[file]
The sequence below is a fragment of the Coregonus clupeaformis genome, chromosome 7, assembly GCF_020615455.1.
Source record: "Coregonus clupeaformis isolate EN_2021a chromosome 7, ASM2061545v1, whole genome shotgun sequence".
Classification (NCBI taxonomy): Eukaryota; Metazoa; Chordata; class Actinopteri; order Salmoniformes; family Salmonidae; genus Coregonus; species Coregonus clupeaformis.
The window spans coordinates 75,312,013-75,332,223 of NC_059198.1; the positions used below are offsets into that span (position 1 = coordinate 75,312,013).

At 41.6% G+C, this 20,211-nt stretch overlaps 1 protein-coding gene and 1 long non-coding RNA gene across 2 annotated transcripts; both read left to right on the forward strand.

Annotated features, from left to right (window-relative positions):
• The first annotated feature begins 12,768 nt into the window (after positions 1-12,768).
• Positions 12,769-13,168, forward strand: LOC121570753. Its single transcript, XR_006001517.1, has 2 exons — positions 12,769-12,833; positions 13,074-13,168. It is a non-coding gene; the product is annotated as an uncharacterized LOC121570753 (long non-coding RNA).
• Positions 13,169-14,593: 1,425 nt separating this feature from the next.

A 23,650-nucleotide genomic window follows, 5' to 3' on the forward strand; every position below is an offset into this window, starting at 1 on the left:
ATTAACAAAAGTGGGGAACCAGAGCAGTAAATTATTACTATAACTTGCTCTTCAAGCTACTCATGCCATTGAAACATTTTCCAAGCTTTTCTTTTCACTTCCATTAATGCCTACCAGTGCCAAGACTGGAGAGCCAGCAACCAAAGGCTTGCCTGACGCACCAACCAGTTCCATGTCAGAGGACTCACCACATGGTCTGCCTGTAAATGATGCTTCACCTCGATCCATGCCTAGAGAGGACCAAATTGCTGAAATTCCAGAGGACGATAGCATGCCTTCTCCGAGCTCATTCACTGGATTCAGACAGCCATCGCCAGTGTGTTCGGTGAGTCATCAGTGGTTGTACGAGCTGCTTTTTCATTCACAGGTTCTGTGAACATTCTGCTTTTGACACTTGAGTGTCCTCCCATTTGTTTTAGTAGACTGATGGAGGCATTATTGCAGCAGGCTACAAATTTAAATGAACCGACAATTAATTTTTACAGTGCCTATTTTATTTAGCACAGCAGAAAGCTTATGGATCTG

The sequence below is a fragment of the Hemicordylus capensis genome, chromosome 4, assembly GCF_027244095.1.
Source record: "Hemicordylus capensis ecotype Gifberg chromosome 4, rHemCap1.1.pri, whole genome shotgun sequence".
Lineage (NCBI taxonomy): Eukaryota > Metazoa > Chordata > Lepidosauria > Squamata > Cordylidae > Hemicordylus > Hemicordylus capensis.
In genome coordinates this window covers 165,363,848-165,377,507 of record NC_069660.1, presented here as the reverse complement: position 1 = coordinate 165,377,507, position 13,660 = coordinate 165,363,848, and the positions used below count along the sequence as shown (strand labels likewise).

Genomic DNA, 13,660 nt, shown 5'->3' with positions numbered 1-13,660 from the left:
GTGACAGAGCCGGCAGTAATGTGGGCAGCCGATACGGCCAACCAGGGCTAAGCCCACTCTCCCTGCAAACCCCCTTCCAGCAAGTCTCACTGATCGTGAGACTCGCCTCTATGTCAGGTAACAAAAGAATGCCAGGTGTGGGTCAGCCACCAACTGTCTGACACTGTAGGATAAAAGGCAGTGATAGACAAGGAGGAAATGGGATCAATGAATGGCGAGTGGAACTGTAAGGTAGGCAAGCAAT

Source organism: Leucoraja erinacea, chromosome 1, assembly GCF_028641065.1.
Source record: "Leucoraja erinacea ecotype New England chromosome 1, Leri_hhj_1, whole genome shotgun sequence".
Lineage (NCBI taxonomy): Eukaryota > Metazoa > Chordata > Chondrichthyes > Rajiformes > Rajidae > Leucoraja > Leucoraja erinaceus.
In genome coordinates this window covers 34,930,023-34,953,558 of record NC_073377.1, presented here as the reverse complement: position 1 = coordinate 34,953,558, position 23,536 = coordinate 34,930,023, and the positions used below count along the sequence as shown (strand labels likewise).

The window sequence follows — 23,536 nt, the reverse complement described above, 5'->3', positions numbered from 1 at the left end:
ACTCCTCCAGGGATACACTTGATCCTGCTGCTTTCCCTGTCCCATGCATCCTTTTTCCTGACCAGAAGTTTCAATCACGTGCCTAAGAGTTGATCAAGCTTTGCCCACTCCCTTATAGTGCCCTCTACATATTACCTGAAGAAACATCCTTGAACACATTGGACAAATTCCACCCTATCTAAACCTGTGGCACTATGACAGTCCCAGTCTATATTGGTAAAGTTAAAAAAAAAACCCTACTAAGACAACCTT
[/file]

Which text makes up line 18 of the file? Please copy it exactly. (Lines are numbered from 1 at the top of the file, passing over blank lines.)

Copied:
Source organism: Leucoraja erinacea, chromosome 1, assembly GCF_028641065.1.